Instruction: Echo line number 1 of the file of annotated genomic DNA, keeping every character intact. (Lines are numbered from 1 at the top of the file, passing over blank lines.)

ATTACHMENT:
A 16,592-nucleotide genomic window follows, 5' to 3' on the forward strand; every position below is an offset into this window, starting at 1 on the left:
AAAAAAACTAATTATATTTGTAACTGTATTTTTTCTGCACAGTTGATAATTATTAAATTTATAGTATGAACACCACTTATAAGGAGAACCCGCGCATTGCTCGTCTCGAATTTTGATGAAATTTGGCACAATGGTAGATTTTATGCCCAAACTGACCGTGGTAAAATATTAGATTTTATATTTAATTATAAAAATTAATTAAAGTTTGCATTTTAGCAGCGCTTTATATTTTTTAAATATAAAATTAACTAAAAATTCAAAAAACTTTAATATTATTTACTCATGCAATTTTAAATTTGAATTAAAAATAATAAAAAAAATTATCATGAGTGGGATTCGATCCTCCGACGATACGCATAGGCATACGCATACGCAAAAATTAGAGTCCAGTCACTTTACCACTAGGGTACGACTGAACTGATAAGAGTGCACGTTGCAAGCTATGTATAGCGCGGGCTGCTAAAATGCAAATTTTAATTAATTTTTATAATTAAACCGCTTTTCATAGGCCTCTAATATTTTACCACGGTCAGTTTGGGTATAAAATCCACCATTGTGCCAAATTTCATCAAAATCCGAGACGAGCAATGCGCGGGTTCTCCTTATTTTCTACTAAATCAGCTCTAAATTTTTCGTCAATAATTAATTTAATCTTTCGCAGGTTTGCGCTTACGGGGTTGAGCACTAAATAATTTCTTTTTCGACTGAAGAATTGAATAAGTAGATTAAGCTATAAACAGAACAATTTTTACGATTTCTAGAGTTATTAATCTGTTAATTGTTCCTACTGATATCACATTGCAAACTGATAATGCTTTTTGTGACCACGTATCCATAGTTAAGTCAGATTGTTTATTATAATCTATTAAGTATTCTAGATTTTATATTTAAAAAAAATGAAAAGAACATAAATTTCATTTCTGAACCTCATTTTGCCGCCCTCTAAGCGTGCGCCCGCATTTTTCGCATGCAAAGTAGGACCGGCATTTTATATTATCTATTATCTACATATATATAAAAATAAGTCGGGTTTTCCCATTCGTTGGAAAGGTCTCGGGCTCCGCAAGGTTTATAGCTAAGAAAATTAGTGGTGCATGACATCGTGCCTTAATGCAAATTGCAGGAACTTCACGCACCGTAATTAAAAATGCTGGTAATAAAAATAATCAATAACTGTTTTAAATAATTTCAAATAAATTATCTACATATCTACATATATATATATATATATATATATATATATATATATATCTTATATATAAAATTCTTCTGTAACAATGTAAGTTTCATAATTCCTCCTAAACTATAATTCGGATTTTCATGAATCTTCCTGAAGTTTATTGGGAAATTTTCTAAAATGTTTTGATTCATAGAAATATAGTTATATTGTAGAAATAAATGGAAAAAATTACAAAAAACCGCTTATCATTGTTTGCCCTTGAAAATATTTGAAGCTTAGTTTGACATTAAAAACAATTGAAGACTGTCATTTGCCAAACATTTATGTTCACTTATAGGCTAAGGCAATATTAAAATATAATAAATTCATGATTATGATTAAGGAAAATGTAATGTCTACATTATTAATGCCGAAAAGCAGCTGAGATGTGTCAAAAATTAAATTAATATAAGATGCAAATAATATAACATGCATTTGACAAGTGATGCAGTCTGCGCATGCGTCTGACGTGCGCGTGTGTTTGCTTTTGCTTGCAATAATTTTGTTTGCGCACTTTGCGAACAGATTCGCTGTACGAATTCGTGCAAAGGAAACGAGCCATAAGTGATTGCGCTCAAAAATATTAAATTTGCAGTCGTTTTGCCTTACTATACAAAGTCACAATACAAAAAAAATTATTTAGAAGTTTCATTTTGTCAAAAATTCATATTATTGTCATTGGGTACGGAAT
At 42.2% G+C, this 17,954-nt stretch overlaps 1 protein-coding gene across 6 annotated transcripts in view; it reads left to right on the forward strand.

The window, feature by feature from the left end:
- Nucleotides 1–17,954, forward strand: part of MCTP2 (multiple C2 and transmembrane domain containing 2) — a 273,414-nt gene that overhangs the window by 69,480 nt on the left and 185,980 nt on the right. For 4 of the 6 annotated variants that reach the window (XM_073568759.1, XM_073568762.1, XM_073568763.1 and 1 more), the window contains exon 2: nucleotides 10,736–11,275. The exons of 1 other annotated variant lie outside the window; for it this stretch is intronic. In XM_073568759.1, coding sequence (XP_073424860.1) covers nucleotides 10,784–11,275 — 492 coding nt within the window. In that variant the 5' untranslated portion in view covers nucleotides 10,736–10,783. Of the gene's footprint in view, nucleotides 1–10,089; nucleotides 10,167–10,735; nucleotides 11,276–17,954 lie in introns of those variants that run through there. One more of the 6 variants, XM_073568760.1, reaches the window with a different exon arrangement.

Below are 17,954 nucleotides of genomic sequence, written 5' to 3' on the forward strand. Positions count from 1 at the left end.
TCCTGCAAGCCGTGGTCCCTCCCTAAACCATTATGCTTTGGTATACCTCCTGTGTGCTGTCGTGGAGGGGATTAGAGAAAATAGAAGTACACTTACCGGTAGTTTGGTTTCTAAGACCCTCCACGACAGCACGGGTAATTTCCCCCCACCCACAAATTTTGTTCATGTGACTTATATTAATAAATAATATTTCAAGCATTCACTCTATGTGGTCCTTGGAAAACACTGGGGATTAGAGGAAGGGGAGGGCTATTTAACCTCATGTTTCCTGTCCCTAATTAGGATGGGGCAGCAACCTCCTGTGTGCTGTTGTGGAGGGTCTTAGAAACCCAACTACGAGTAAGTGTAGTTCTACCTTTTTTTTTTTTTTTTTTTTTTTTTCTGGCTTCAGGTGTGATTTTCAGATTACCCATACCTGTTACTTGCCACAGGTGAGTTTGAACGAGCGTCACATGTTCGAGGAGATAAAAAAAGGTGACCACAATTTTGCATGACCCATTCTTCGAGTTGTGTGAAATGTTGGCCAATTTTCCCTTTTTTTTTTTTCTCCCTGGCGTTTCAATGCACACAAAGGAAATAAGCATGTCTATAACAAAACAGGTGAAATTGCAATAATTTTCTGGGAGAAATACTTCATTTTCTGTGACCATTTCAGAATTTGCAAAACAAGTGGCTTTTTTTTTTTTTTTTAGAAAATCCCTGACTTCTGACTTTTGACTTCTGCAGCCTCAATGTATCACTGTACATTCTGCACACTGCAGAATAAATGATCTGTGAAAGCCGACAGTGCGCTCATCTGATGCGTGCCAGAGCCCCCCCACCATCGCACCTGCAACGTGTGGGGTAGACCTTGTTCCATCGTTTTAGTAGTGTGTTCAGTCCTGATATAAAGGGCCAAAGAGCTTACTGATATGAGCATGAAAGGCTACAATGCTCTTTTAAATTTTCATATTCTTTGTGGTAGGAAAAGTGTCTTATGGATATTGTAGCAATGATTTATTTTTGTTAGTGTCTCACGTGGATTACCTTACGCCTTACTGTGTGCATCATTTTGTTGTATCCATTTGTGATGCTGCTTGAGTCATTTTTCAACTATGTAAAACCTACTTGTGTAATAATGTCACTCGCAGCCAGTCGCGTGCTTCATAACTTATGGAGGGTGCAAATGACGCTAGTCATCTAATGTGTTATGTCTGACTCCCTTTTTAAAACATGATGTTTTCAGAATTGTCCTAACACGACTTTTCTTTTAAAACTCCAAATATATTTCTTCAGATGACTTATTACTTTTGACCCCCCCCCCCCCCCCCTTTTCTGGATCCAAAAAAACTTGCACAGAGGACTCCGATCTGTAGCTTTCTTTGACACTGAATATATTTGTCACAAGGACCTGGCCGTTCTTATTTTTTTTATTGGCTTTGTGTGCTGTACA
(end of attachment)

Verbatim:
A 16,592-nucleotide genomic window follows, 5' to 3' on the forward strand; every position below is an offset into this window, starting at 1 on the left: